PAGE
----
The possibility of the safety car being deployed is quite high in Singapore with each of the previous races having seen accidents cause the deployment. As a result teams will do their utmost to ensure that they are in a position to make a “free” pitstop under a neutral track. This plays into the hands of the likes of Sauber and Toro Rosso who will do their utmost to make just a single pitstop as they try to move through the order from rows five, six of seven on the gird.

One of the most surprising elements of races in Singapore has been that once a car gets falls into the midfield it is all but impossible for them to get back to the front of the field, regardless of the speed of their car.

This was illustrated perfectly by Felipe Massa in 2008. The Ferrari driver set the pace throughout the weekend and he came into the pits for a scheduled stop in the lead but after a disastrous stop that saw him leave the pits with the fuel hose still connected the Brazilian found himself in the midfield and unable to finish better than eighth.

Due to this difficultly, and the 24s pit time, teams will do their best to limit the amount of time spent in pitlane and will do their best to be as flexible in case the safety car is deployed.

Balance the key for Singapore setups

 Qualifying is key in Singapore. In the previous five races only Felipe Massa was unable to convert his pole position into a win. The Brazilian dominated the 2008 weekend until his first pitstop when the fuel nozzle jammed in to his car and the championship contender dragged it down the pitlane.

The incident cost him dearly and he spent the rest of race mired in the midfield. In dirty air he was unable to take advantage of his speed advantage and with the layout of the track not favouring overtaking it was to be race that played a key role in how Massa lost on the world title by the slimmest of margins to Lewis Hamilton.

Sauber’s head of track engineering, Giampauli Dall’Ara discussed the difficulty facing teams in finding the perfect setup for qualifying so that they can avoid the midfield fight:

“Singapore is a street circuit with lots of corners and short straights,” said the Italian. “Therefore overtaking is difficult, which makes qualifying particularly important. Good traction is crucial on this stop-and-go track with mainly low speed and just a couple of medium speed corners.

“In some places the surface is very bumpy – something to bear in mind when setting up the car. You have to keep an eye on the brakes, because they have very little time to cool down between corners. The track surface is not very rough. Pirelli will allocate the supersoft and the soft compounds, which should work well in qualifying, but I don’t expect any chance of a one-stop strategy in the race.”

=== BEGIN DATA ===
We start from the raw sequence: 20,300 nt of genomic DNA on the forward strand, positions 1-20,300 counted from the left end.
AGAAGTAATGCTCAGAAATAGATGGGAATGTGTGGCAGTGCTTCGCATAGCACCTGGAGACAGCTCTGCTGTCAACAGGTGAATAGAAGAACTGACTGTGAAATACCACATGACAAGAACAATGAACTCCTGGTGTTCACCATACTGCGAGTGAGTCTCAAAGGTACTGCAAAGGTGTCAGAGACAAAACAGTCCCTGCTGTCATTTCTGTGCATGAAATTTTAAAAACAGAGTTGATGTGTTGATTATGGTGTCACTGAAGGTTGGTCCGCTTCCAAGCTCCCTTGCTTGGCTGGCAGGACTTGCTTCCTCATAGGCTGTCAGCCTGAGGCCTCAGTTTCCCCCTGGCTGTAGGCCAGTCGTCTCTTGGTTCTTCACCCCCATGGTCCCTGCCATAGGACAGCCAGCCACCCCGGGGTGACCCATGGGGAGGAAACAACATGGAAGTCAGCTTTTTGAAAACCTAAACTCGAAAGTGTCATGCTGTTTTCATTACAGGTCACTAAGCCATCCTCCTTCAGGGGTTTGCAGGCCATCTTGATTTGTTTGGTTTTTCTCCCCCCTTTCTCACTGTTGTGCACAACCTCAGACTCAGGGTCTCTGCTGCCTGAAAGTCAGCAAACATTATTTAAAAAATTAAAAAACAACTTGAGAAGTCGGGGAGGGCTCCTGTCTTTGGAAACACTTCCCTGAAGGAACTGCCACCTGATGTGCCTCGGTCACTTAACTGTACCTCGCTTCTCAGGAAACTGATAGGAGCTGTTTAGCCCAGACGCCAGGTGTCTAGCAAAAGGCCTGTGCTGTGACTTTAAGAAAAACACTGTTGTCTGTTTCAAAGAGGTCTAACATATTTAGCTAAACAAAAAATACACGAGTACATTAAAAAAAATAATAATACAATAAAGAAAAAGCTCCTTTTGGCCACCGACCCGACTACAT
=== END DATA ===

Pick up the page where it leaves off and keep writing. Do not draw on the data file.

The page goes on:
Mark Gillan, Williams’ head of trackside engineering, made a point of talking about the difficulties that the track places on the car throughout the race:

“It’s a long and physically demanding race for both driver and car,” said Gillan. “The circuit is extremely severe on brakes and due to the hot ambient temperatures we will be required to open the bodywork for engine cooling. Aero wise we run near the maximum down-force level and from a set-up perspective you have to be mindful of the harsh kerbs. Finally the weather is difficult to track in Singapore and heavy rain is always a possibility.”

Formula 1 revolves around Pirelli tyres

Pirelli will take their super-soft and soft compound tyres to this weekend’s race and they will, once again, challenge the field to find the best balance between speed and tyre wear.

The Italian company’s motorsport boss, Paul Hembery, knows the challenge facing his customers this weekend but the Englishman clearly is looking forward to another exciting race:

“Personally speaking I love the Singapore Grand Prix: it makes for an amazing spectacle at night with a great atmosphere and a fantastic challenge for our tyres,” commented Hembery in the leadup to the Grand Prix.

“Due to the unusual circumstances in which the race is run, under more than a thousand spotlights, the teams and drivers have to think very hard about strategy – as track conditions and evolution are somewhat different than you would find in a normal daytime race.

“One factor that could certainly come into play is safety cars: during every single Singapore Grand Prix that has been held so far since 2008 the safety car has come out at some point. This means that strategies have to be flexible as well as effective in order to quickly take advantage of any potential neutralisation. While the humidity is constantly high, it hasn’t yet rained in any Singapore Grand Prix so this should be the same again this year and we are likely to see the ultimate performance offered by the two softest slick compounds in our Formula 1 range.

“Last year’s race was won with a three-stop strategy by Sebastian Vettel, but Lewis Hamilton finished fifth after stopping four times and taking a drive-through penalty as well. As average speeds are not very high, degradation should not be an issue if wheelspin is controlled out of the slower corners, which can lead to overheating.”